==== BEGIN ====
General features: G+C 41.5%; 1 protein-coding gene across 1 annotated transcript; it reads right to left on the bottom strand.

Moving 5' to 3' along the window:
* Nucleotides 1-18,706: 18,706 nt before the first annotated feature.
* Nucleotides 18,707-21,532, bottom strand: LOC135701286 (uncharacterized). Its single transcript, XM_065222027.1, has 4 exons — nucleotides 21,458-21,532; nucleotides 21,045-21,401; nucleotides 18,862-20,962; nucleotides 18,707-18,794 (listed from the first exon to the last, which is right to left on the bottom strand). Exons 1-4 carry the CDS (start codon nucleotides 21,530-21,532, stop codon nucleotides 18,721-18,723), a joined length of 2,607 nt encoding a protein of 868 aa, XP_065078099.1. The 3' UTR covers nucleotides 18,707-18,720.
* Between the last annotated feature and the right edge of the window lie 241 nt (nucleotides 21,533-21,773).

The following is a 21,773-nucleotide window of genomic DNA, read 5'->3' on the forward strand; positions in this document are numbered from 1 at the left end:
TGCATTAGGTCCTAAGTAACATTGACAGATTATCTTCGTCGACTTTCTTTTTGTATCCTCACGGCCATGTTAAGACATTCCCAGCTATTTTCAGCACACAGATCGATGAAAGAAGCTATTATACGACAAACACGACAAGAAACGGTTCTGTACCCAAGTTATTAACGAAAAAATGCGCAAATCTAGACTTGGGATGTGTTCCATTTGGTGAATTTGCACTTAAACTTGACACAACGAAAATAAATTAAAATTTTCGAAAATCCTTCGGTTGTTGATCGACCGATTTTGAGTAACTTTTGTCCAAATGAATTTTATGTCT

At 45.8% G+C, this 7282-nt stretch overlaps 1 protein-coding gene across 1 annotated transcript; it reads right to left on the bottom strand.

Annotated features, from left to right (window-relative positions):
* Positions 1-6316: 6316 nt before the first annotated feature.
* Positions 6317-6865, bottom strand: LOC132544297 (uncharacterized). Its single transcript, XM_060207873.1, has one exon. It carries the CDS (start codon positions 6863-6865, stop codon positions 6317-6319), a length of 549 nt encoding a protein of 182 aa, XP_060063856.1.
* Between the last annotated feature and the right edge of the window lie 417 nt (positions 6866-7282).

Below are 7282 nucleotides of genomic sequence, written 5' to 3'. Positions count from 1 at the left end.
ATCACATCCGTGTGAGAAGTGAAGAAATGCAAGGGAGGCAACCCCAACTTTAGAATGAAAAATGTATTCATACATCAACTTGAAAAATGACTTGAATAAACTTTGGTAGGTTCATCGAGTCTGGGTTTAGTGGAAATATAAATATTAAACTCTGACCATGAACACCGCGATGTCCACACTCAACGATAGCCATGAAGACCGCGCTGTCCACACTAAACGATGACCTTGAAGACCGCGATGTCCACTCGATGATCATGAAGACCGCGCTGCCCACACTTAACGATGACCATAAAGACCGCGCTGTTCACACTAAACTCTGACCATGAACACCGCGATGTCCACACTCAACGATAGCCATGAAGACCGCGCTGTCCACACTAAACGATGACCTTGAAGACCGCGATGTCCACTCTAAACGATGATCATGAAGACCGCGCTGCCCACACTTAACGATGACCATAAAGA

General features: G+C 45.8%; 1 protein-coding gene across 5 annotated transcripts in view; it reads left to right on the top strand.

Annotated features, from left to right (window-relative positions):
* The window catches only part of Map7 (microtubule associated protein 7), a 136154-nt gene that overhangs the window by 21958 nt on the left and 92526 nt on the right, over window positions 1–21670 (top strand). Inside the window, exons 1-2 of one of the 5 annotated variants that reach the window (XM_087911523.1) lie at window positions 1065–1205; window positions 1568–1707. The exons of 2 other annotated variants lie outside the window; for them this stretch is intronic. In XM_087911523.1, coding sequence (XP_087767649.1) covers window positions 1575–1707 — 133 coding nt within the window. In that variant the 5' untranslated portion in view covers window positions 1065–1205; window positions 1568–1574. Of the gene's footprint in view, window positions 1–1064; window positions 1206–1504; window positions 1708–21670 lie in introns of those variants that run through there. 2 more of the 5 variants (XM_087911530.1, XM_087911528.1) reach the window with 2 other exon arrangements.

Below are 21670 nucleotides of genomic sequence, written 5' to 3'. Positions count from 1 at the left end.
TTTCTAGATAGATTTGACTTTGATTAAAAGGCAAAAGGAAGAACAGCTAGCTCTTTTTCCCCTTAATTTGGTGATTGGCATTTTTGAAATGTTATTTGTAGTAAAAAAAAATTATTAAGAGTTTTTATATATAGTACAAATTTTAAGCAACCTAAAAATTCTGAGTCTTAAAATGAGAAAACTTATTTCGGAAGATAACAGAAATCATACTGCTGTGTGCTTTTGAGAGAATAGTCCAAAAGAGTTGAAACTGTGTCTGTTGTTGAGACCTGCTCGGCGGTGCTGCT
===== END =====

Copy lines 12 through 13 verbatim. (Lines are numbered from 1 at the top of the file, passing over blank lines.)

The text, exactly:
* Between the last annotated feature and the right edge of the window lie 417 nt (positions 6866-7282).

Below are 7282 nucleotides of genomic sequence, written 5' to 3'. Positions count from 1 at the left end.